First frost hits corn

Temperatures reached down into the danger zone the morning of Sept. 29, and for corn crops along the Red River Valley, only time will tell for certain whether there was any frost damage.

Temperatures reached down into the danger zone the morning of Sept. 29, and for corn crops along the Red River Valley, only time will tell for certain whether there was any frost damage.

Farmers in the northern portions of the Upper Midwest have been keeping their fingers crossed, hoping their late-developing corn crop would mature before the first hard frost. But Sept. 29, several areas reported temperatures below freezing and, with wind chill, as low as 25 degrees. The temperatures lasted one to two hours.

"It looks like we did escape a killing frost," says Tom Lilja, executive director of the North Dakota Corn Growers Association. "It needs to be 28 degrees for four hours for it to totally kill the crop."

In the fields

Effects on area corn crops are mixed. Producer Kim Swenson says his fields north of Stump Lake in North Dakota are fine.


"We did escape the frost pretty much," he says, adding that he has heard of some hard-hit fields to his west. "One guy I talked to, north of Devils Lake (N.D.), had 30 degrees, which would stop the growth a little. But with corn, it takes more than that to kill it. The cold was pretty short-lived; it wasn't all night."

To his east, near Larimore, N.D., grower Jay Nissen, president of NDCGA, says the early signs in his fields indicate that there was some damage, though the corn typically won't present symptoms right away.

"In looking at the soybean leaf tissue already, it was a fairly hard frost," he says. "I would say there is some damage."

The damage will take 24 to 48 hours to show on the corn plants.

"Forget the temperatures, the plants will tell you what things look like in just a couple days," he says.

It's been a tight squeeze all season for corn growers, who typically need 85 days to 90 days for their crops to mature enough for harvest.

A very wet spring kept most in the area off their fields, delaying planting for four to six weeks, while others were delayed into mid-June. Their concerns were increased when July and August came and went without the usual stretch of hot, sunny days.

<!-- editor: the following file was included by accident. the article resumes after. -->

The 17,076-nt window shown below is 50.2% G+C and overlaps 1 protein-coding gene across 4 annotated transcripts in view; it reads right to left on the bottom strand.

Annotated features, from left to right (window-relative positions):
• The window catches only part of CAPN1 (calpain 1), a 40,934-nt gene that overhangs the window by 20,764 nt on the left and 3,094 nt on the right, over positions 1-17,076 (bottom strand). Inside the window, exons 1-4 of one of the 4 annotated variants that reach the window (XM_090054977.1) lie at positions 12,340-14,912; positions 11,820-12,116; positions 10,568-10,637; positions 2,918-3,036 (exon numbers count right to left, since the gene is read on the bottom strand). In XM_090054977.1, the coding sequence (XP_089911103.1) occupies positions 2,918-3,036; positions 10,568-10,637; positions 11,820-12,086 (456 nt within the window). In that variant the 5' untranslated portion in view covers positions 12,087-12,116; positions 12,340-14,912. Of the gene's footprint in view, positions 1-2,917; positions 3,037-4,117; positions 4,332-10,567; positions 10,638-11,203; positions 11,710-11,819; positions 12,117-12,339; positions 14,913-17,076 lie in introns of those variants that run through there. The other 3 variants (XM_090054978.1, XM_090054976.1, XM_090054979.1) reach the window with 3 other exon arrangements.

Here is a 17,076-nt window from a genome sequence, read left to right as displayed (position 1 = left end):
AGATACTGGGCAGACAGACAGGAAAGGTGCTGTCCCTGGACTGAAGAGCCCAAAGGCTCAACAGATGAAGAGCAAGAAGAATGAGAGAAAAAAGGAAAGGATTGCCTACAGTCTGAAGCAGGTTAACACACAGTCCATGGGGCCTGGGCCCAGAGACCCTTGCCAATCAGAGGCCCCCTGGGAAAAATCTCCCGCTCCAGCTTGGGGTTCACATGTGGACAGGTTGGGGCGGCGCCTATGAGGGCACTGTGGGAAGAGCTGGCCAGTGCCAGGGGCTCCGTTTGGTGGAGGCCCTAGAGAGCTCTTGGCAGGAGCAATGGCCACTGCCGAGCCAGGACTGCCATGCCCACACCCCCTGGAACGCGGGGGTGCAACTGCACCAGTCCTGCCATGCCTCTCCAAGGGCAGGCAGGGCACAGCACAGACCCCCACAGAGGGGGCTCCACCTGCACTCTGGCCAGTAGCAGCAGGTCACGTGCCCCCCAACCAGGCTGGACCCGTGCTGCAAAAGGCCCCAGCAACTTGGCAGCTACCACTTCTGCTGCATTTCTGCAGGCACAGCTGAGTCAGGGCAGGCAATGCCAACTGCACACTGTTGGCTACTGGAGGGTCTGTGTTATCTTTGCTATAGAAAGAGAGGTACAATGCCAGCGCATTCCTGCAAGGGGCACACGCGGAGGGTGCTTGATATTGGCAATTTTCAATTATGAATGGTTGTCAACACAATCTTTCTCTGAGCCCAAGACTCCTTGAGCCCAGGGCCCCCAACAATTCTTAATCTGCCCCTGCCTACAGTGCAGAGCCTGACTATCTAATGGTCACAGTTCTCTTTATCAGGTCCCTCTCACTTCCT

Some growers say their corn crops would not have time to reach maturity, as had happened last year when corn fields all over the Northern Plains were left standing through winter.


But then September came and provided unusually warm weather. Soil moisture was holding up and plant growth accelerated. Farmers began to hold out hope again.

The topsy-turvy nature of this year's corn crop is not lost on Lilja, who recalls an early August meeting with growers.

"I had a couple farmers from north of Jamestown (N.D.) tell me, at that point in time, that their corn had absolutely no chance of making maturity," he says. "And in the last two weeks, they actually think that they will get to physiological maturity."

Home stretch

Nissen thinks that, despite the Sept. 29 morning cold, corn crops in western Grand Forks County probably will end up in good shape.

"There's going to be odd fields that would be affected by the frost, but there's many in western Grand Forks County that would have at least 90 (percent) or 95 percent of their yield potential there," he says.

Around the state, Lilja thinks the corn crop will be nearly as good.

"Most of the guys that I talk to . . . their corn is actually getting to be in that late dent to half-milk line stage," he says. "The heat the last two weeks really helped out, so we don't think the yield losses will be much over 15 percent."


Swenson doubts he will be combining corn for at least three more weeks, and Nissen is predicting it will be Oct. 20 before growers north of State Highway 2 will begin to take off their corn.

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